technology is already in use at the Massachusetts
Institute of Technology,
Carnegie Mellon University, Southern
New Hampshire University,
New Mexico Community College,
among other institutions. Learning Machine CEO Chris Jagers says it’s
only a matter of time before K-12 schools are using it as well.
records are extremely relevant for K-12 education, in particular the
high school transcript,” he says. “Giving students their official
record in a blockchain-secured format would ensure they have a
permanent record of their accomplishment, which is useful when
applying for college or employment.”
Technologies to Watch
blockchain, Becker says, other technologies that K-12 leaders should
watch for include…
are systems that allow people to interact with computers through
bodily sensations or movement. A haptic interface sends
an electronic signal to a computer based on different movements or
sensory interactions. Each signal is interpreted by the computer to
execute a process or action. In turn, the interface also sends a
signal back to the human body, such as an electronic vibration. When
you feel your phone vibrate as you get a text message, that’s an
example of a haptic interface.
interfaces have important implications for learning, although cost is
still a barrier to adoption in K-12 schools. In higher education,
haptic interfaces are widely used in industrial and medical training.
For example, medical students can perfect delicate surgical
techniques via computer, feeling what it’s like to actually suture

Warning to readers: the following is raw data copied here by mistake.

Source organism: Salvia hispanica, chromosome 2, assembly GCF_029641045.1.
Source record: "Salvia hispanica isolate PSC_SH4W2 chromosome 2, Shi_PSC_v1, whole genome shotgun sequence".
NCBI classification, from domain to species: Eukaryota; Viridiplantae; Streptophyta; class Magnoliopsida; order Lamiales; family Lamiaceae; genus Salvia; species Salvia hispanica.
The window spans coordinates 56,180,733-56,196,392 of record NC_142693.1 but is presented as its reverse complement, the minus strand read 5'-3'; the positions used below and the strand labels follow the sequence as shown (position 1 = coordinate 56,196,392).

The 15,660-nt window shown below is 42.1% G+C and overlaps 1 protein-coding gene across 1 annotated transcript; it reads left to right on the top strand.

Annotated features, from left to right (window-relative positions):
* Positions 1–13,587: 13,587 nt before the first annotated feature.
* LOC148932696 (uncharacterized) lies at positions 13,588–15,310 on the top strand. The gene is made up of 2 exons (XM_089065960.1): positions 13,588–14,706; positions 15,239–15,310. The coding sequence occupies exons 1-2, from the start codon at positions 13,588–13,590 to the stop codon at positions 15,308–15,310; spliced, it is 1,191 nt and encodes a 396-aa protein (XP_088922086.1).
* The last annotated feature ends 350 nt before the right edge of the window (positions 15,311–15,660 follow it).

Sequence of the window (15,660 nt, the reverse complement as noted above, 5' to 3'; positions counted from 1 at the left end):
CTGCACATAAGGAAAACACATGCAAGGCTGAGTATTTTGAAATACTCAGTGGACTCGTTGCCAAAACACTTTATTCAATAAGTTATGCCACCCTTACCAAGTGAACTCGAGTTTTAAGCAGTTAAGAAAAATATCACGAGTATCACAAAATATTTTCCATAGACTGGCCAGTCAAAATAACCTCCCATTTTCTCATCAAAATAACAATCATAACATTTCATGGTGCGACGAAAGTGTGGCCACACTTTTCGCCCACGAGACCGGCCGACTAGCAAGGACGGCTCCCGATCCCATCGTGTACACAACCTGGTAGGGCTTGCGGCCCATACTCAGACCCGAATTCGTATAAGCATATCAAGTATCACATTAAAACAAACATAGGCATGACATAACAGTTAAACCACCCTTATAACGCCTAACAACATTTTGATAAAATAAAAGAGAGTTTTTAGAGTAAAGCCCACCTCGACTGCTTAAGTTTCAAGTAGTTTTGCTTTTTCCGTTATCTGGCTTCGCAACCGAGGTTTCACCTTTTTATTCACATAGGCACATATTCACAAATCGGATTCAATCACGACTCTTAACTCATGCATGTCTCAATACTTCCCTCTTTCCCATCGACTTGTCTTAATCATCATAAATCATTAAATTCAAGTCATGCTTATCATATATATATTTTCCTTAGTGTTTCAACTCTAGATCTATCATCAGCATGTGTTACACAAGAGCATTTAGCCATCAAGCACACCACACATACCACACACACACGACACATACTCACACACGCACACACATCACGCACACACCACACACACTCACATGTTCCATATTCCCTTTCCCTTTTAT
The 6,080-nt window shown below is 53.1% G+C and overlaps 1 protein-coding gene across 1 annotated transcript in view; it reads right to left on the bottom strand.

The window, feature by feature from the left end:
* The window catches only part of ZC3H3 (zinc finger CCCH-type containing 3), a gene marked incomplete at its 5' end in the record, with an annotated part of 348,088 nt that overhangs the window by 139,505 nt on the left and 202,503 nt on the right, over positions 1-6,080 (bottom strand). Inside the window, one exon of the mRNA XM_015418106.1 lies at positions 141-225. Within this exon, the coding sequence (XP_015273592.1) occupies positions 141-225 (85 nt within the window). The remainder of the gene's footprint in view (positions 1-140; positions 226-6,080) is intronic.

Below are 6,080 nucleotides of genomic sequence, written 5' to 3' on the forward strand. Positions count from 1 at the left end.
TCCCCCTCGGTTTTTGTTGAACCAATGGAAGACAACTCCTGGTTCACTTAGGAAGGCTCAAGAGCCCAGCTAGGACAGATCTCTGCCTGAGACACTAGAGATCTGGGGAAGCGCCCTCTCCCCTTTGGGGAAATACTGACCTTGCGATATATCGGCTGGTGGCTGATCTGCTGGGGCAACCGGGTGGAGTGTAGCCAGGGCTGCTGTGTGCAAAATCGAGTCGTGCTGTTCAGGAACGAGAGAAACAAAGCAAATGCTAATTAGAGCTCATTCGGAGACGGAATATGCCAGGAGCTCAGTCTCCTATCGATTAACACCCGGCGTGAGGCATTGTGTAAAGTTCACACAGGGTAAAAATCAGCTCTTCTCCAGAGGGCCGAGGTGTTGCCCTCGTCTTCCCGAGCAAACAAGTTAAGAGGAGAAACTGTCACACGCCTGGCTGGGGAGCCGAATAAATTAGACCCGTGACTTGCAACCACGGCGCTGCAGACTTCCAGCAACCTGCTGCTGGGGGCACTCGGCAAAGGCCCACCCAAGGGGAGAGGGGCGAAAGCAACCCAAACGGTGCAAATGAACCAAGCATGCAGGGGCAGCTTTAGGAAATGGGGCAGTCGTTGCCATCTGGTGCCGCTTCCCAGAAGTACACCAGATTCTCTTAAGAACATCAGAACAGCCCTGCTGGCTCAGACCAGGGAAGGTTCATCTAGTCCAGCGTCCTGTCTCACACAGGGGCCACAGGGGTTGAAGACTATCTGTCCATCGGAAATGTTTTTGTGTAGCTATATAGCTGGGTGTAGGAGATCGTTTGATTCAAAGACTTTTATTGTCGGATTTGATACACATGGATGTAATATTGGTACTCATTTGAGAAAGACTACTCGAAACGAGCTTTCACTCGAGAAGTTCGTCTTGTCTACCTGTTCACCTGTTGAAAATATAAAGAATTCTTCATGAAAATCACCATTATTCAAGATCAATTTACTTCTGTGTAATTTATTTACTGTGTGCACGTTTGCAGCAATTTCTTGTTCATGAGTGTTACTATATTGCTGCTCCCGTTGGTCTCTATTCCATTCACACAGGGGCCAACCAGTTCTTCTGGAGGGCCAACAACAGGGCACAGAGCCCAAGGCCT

blood vessels or make precise cuts. In Portugal, K-12 students and
engineering freshmen have been using a haptic device to
feel the elastic force on a spring.
that we’re seeing handheld devices proliferate in K-12, the
touchscreen technology we’re using is only going to evolve and
become more sophisticated,” Becker says. “It makes sense that
haptic interfaces will find their way into K-12 schools, because the
technology is all about trying to interact with an object or device
encompasses virtual reality (VR), augmented reality (AR) and “mixed”
reality, which combines a physical and augmented learning experience.
AR is a technology that layers computer-generated enhancements on top
of existing reality, while VR is a fully immersive experience in a
a long time, the hype surrounding these technologies outpaced their
usefulness in the classroom. But now they’re beginning to make a
real impact on teaching and learning, as hardware costs have come
down and new applications have emerged that put extended reality
within the reach of most schools.
instance, extended reality technology can take
students to places they can’t physically travel to
and help them visualize abstract concepts, such as bringing
chemical elements to life.